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Protocols in ecological and environmental plant physiology

 

Article     |     Next >>   Contents Vol 48(2)

Influence of season, drought and xylem ABA on stomatal responses to leaf-to-air vapour pressure difference of trees of the Australian wet-dry tropics

D. S. Thomas, D. Eamus and S. Shanahan

Australian Journal of Botany 48(2) 143 - 151
Published: 2000

Abstract

This paper reports the results of two experiments undertaken to investigate the influence of season and soil drying on stomatal responses to leaf-to-air vapour pressure differences. We examined the response of stomatal conductance to increasing leaf-to-air vapour pressure difference, in the wet and dry seasons, of five tropical tree species. We also examined leaves of these species for anatomical differences to determine whether this could explain differences in stomatal sensitivity to leaf-to-air vapour pressure differences. Finally, we conducted a split-root experiment with one of those species to look for interactions between xylem abscisic acid concentration, predawn water potential, leaf area to root mass ratio and stomatal responses to leaf-to-air vapour pressure differences.

Stomatal conductance declined linearly with increasing leaf-to-air vapour pressure difference in all species. Leaves that expanded in the ‘dry’ season were more sensitive to leaf-to-air vapour pressure differences than those that had expanded in the ‘wet’ season. The value of leaf-to-air vapour pressure difference where 50% of extrapolated maximum stomatal conductance would occur was 5.5 kPa for wet season but only 3.4 kPa for dry season leaves. In the wet season, transpiration rate increased with increasing leaf-to-air vapour pressure difference in most example species. However, in the dry season, transpiration was constant as leaf-to-air vapour pressure differences increased in most cases. There were significant changes in the proportion of cell wall exposed to air space in leaves, between wet and dry seasons, in three of four species examined.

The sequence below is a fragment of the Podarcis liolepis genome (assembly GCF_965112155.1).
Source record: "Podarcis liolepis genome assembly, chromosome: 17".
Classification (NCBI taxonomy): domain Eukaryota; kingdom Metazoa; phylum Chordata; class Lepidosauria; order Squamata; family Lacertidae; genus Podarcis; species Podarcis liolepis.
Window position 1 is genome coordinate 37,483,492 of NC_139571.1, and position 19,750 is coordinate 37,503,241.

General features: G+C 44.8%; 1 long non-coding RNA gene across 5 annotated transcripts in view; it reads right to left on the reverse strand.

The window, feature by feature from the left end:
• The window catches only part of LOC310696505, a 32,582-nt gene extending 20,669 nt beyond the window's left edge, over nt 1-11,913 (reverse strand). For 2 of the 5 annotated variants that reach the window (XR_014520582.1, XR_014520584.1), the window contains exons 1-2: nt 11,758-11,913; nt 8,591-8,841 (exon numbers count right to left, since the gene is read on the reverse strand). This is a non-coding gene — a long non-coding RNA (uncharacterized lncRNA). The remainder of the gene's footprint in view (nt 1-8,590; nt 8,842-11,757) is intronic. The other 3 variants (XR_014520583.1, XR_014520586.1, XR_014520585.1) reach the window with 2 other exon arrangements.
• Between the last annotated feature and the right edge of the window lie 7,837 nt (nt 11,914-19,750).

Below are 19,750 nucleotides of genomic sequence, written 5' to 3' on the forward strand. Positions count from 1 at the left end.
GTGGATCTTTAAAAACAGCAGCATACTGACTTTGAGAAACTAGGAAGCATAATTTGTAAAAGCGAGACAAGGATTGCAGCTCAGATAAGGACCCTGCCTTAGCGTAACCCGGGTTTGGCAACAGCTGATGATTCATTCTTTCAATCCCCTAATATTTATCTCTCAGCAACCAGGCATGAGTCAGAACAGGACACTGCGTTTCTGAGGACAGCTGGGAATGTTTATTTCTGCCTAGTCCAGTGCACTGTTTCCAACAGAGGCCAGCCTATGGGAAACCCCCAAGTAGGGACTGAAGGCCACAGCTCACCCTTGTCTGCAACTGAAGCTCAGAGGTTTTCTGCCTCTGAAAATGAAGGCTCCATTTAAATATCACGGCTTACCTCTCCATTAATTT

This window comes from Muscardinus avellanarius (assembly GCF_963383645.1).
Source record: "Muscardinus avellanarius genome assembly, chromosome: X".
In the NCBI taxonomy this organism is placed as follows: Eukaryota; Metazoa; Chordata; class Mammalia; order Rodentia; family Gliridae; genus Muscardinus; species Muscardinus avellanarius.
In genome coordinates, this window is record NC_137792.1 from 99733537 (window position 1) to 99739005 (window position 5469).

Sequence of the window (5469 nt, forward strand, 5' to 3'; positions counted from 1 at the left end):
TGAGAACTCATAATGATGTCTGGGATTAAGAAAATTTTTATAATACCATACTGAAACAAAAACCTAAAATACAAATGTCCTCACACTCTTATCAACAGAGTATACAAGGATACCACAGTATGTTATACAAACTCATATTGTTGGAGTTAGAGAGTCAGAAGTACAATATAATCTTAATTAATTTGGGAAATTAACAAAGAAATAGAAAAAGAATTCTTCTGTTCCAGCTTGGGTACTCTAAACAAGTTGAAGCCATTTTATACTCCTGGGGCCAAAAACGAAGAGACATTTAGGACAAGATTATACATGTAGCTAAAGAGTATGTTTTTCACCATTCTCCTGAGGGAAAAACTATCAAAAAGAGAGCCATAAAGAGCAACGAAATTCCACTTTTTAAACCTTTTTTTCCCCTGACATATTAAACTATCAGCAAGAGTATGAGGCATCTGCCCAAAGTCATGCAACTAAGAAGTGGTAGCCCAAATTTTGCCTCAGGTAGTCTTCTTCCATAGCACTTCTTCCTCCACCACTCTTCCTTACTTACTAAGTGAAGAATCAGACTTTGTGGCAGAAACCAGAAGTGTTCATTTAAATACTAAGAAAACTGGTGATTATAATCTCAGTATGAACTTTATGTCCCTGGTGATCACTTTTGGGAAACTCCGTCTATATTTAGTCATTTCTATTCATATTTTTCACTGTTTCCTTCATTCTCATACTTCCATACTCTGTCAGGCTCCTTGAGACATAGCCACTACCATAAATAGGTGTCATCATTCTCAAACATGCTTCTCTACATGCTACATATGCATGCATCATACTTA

In the split-root experiment, a very mild water stress increased stomatal sensitivity to leaf-to-air vapour pressure differences, and stomatal conductivity declined linearly with decreasing predawn water potential. However, levels of ABA in the xylem did not change, and stomatal sensitivity to exogenous ABA did not change. The ratio of leaf area to root mass declined during water stress and was correlated to changes in stomatal sensitivity to leaf-to-air vapour pressure differences.



Full text doi:10.1071/BT98090

© CSIRO 2000

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